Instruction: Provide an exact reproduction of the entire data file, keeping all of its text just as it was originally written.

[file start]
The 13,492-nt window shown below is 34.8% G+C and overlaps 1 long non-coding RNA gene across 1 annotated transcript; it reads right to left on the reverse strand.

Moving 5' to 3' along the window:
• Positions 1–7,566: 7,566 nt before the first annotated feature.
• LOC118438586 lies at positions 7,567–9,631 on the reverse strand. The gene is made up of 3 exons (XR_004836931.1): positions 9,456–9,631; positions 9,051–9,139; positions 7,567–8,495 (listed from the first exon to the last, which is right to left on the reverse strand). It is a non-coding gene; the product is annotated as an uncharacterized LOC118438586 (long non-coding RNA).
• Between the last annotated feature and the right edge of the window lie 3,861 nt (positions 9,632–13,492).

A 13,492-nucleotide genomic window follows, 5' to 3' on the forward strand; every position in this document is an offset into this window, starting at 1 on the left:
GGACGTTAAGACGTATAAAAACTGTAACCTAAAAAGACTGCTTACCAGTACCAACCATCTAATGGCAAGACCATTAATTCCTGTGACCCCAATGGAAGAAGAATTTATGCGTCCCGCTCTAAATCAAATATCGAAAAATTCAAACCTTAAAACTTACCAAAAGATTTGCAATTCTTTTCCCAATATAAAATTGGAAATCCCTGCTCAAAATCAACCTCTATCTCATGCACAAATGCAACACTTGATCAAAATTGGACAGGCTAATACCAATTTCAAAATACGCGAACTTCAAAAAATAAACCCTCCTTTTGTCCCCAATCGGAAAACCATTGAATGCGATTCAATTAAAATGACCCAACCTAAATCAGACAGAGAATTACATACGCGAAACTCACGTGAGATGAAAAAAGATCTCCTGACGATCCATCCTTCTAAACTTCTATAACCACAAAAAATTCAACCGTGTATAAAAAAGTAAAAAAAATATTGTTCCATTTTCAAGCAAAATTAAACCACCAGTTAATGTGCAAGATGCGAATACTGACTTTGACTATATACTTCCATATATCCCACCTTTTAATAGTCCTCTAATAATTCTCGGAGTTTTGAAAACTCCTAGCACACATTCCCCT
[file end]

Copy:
The 13,492-nt window shown below is 34.8% G+C and overlaps 1 long non-coding RNA gene across 1 annotated transcript; it reads right to left on the reverse strand.

Moving 5' to 3' along the window:
• Positions 1–7,566: 7,566 nt before the first annotated feature.
• LOC118438586 lies at positions 7,567–9,631 on the reverse strand. The gene is made up of 3 exons (XR_004836931.1): positions 9,456–9,631; positions 9,051–9,139; positions 7,567–8,495 (listed from the first exon to the last, which is right to left on the reverse strand). It is a non-coding gene; the product is annotated as an uncharacterized LOC118438586 (long non-coding RNA).
• Between the last annotated feature and the right edge of the window lie 3,861 nt (positions 9,632–13,492).

A 13,492-nucleotide genomic window follows, 5' to 3' on the forward strand; every position in this document is an offset into this window, starting at 1 on the left:
GGACGTTAAGACGTATAAAAACTGTAACCTAAAAAGACTGCTTACCAGTACCAACCATCTAATGGCAAGACCATTAATTCCTGTGACCCCAATGGAAGAAGAATTTATGCGTCCCGCTCTAAATCAAATATCGAAAAATTCAAACCTTAAAACTTACCAAAAGATTTGCAATTCTTTTCCCAATATAAAATTGGAAATCCCTGCTCAAAATCAACCTCTATCTCATGCACAAATGCAACACTTGATCAAAATTGGACAGGCTAATACCAATTTCAAAATACGCGAACTTCAAAAAATAAACCCTCCTTTTGTCCCCAATCGGAAAACCATTGAATGCGATTCAATTAAAATGACCCAACCTAAATCAGACAGAGAATTACATACGCGAAACTCACGTGAGATGAAAAAAGATCTCCTGACGATCCATCCTTCTAAACTTCTATAACCACAAAAAATTCAACCGTGTATAAAAAAGTAAAAAAAATATTGTTCCATTTTCAAGCAAAATTAAACCACCAGTTAATGTGCAAGATGCGAATACTGACTTTGACTATATACTTCCATATATCCCACCTTTTAATAGTCCTCTAATAATTCTCGGAGTTTTGAAAACTCCTAGCACACATTCCCCT